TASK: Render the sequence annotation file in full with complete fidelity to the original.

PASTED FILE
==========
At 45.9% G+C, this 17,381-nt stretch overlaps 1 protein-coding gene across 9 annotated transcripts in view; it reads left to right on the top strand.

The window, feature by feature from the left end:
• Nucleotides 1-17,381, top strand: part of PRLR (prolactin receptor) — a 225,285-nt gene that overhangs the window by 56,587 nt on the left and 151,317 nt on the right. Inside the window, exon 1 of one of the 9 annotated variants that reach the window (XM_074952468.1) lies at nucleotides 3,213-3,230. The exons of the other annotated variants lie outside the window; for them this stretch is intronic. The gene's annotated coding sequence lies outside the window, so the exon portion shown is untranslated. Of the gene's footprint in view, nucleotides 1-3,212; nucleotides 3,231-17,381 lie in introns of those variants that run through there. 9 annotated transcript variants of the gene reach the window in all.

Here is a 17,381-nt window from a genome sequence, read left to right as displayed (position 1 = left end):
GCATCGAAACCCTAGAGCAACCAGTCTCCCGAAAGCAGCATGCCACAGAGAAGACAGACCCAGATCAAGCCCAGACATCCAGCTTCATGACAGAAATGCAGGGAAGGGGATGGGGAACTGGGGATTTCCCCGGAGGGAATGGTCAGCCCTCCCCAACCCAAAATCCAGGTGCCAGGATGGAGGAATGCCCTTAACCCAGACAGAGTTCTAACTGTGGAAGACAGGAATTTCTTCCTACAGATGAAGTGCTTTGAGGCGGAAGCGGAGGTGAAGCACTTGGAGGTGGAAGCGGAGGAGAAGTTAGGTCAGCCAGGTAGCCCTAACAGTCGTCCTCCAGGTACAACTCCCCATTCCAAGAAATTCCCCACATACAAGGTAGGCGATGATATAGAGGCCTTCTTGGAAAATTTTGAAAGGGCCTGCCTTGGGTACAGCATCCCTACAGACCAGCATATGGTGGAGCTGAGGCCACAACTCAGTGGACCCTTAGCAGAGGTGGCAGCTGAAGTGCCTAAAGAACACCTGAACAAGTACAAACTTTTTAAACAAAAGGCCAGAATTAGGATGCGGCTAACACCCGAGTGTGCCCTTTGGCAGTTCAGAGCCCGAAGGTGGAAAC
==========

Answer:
At 45.9% G+C, this 17,381-nt stretch overlaps 1 protein-coding gene across 9 annotated transcripts in view; it reads left to right on the top strand.

The window, feature by feature from the left end:
• Nucleotides 1-17,381, top strand: part of PRLR (prolactin receptor) — a 225,285-nt gene that overhangs the window by 56,587 nt on the left and 151,317 nt on the right. Inside the window, exon 1 of one of the 9 annotated variants that reach the window (XM_074952468.1) lies at nucleotides 3,213-3,230. The exons of the other annotated variants lie outside the window; for them this stretch is intronic. The gene's annotated coding sequence lies outside the window, so the exon portion shown is untranslated. Of the gene's footprint in view, nucleotides 1-3,212; nucleotides 3,231-17,381 lie in introns of those variants that run through there. 9 annotated transcript variants of the gene reach the window in all.

Here is a 17,381-nt window from a genome sequence, read left to right as displayed (position 1 = left end):
GCATCGAAACCCTAGAGCAACCAGTCTCCCGAAAGCAGCATGCCACAGAGAAGACAGACCCAGATCAAGCCCAGACATCCAGCTTCATGACAGAAATGCAGGGAAGGGGATGGGGAACTGGGGATTTCCCCGGAGGGAATGGTCAGCCCTCCCCAACCCAAAATCCAGGTGCCAGGATGGAGGAATGCCCTTAACCCAGACAGAGTTCTAACTGTGGAAGACAGGAATTTCTTCCTACAGATGAAGTGCTTTGAGGCGGAAGCGGAGGTGAAGCACTTGGAGGTGGAAGCGGAGGAGAAGTTAGGTCAGCCAGGTAGCCCTAACAGTCGTCCTCCAGGTACAACTCCCCATTCCAAGAAATTCCCCACATACAAGGTAGGCGATGATATAGAGGCCTTCTTGGAAAATTTTGAAAGGGCCTGCCTTGGGTACAGCATCCCTACAGACCAGCATATGGTGGAGCTGAGGCCACAACTCAGTGGACCCTTAGCAGAGGTGGCAGCTGAAGTGCCTAAAGAACACCTGAACAAGTACAAACTTTTTAAACAAAAGGCCAGAATTAGGATGCGGCTAACACCCGAGTGTGCCCTTTGGCAGTTCAGAGCCCGAAGGTGGAAAC